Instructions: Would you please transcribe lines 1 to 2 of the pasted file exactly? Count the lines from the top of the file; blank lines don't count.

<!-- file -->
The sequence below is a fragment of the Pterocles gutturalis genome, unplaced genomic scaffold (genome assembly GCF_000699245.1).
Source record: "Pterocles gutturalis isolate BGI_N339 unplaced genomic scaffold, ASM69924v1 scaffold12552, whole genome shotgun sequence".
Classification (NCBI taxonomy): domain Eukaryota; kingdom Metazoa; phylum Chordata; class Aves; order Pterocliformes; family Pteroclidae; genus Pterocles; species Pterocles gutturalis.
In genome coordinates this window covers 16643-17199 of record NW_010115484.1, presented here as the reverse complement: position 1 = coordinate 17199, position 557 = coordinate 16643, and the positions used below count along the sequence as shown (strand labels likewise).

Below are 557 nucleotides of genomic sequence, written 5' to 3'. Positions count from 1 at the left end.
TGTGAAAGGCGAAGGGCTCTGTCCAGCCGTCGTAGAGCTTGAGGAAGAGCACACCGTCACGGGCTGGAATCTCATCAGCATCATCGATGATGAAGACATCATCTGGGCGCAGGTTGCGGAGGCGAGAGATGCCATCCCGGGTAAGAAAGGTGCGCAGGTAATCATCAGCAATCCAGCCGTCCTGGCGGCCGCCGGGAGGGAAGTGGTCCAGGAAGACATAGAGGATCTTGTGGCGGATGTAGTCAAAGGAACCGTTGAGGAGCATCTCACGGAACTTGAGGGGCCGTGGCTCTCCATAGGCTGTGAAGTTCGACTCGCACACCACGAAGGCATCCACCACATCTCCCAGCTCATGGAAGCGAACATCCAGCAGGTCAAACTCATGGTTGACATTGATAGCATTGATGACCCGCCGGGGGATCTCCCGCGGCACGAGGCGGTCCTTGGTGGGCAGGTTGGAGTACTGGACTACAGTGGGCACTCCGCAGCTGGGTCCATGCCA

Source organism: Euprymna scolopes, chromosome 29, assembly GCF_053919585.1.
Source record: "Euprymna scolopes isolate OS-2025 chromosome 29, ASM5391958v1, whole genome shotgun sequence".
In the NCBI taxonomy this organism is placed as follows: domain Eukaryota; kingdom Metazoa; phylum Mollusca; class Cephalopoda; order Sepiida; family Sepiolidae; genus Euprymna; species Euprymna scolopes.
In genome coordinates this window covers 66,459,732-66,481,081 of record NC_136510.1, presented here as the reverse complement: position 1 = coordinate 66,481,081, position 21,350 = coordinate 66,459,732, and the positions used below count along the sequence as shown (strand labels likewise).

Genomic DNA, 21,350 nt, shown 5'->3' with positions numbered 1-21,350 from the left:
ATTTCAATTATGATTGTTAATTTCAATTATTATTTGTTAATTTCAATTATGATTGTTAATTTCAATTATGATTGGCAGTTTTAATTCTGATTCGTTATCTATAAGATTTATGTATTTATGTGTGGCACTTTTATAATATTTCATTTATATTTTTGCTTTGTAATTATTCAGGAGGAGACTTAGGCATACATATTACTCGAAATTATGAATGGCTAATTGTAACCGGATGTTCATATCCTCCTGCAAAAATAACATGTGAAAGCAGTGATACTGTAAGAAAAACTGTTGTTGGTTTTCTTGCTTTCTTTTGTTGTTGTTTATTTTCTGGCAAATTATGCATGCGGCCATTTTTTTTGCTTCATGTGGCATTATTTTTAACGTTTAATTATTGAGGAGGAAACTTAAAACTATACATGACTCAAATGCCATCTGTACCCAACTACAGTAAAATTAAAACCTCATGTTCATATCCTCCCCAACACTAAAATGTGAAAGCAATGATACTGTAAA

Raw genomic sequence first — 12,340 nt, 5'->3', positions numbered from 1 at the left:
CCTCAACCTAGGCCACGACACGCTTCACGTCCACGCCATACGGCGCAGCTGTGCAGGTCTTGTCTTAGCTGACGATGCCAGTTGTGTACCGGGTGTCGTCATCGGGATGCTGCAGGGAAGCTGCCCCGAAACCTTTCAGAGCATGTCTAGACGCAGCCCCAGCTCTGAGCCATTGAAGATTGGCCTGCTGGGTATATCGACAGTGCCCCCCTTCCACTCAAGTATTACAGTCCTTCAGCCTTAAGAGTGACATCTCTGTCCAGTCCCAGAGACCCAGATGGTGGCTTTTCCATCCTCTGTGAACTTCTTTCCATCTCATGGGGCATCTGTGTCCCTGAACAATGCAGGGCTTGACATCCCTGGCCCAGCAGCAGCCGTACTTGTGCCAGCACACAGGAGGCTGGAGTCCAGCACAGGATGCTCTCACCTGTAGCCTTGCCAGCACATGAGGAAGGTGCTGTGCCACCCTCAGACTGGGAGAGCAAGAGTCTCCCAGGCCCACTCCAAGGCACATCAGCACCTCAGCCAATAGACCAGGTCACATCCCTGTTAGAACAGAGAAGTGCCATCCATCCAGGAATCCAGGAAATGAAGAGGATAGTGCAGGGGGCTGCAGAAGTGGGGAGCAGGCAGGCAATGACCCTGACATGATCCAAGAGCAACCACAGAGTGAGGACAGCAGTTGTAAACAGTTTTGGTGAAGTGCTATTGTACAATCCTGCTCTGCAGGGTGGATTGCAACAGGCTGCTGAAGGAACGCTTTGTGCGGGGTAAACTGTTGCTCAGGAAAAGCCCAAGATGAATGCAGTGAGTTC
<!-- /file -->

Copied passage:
The sequence below is a fragment of the Pterocles gutturalis genome, unplaced genomic scaffold (genome assembly GCF_000699245.1).
Source record: "Pterocles gutturalis isolate BGI_N339 unplaced genomic scaffold, ASM69924v1 scaffold12552, whole genome shotgun sequence".